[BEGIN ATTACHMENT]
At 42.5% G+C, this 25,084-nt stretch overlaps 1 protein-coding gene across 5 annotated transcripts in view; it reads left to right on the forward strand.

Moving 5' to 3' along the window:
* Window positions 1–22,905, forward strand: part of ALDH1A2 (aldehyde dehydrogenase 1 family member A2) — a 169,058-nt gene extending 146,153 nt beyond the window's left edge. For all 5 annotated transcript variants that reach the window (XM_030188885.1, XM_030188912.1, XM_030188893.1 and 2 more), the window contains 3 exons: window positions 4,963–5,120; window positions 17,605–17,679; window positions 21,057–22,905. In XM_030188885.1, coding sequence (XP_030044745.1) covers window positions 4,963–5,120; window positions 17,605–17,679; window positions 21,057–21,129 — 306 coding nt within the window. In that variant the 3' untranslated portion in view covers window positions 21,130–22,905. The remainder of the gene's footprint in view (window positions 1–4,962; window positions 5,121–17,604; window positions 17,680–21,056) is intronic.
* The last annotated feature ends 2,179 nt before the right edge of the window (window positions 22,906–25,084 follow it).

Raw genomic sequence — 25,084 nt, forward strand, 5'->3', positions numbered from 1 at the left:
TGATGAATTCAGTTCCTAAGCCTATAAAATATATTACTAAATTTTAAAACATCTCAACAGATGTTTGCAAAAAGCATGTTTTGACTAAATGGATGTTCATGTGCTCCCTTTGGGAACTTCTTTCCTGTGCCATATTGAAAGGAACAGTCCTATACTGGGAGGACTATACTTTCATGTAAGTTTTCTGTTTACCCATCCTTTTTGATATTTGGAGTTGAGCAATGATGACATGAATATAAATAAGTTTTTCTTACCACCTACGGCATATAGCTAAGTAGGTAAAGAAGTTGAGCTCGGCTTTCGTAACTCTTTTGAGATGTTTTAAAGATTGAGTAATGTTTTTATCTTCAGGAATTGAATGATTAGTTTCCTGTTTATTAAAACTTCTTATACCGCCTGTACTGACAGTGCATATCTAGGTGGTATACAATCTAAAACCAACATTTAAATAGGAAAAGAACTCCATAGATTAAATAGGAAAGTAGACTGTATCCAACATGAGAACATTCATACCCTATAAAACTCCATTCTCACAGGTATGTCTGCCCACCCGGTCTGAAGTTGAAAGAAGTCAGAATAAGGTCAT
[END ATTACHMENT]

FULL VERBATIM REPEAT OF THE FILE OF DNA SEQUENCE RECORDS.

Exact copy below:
At 42.5% G+C, this 25,084-nt stretch overlaps 1 protein-coding gene across 5 annotated transcripts in view; it reads left to right on the forward strand.

Moving 5' to 3' along the window:
* Window positions 1–22,905, forward strand: part of ALDH1A2 (aldehyde dehydrogenase 1 family member A2) — a 169,058-nt gene extending 146,153 nt beyond the window's left edge. For all 5 annotated transcript variants that reach the window (XM_030188885.1, XM_030188912.1, XM_030188893.1 and 2 more), the window contains 3 exons: window positions 4,963–5,120; window positions 17,605–17,679; window positions 21,057–22,905. In XM_030188885.1, coding sequence (XP_030044745.1) covers window positions 4,963–5,120; window positions 17,605–17,679; window positions 21,057–21,129 — 306 coding nt within the window. In that variant the 3' untranslated portion in view covers window positions 21,130–22,905. The remainder of the gene's footprint in view (window positions 1–4,962; window positions 5,121–17,604; window positions 17,680–21,056) is intronic.
* The last annotated feature ends 2,179 nt before the right edge of the window (window positions 22,906–25,084 follow it).

Raw genomic sequence — 25,084 nt, forward strand, 5'->3', positions numbered from 1 at the left:
TGATGAATTCAGTTCCTAAGCCTATAAAATATATTACTAAATTTTAAAACATCTCAACAGATGTTTGCAAAAAGCATGTTTTGACTAAATGGATGTTCATGTGCTCCCTTTGGGAACTTCTTTCCTGTGCCATATTGAAAGGAACAGTCCTATACTGGGAGGACTATACTTTCATGTAAGTTTTCTGTTTACCCATCCTTTTTGATATTTGGAGTTGAGCAATGATGACATGAATATAAATAAGTTTTTCTTACCACCTACGGCATATAGCTAAGTAGGTAAAGAAGTTGAGCTCGGCTTTCGTAACTCTTTTGAGATGTTTTAAAGATTGAGTAATGTTTTTATCTTCAGGAATTGAATGATTAGTTTCCTGTTTATTAAAACTTCTTATACCGCCTGTACTGACAGTGCATATCTAGGTGGTATACAATCTAAAACCAACATTTAAATAGGAAAAGAACTCCATAGATTAAATAGGAAAGTAGACTGTATCCAACATGAGAACATTCATACCCTATAAAACTCCATTCTCACAGGTATGTCTGCCCACCCGGTCTGAAGTTGAAAGAAGTCAGAATAAGGTCAT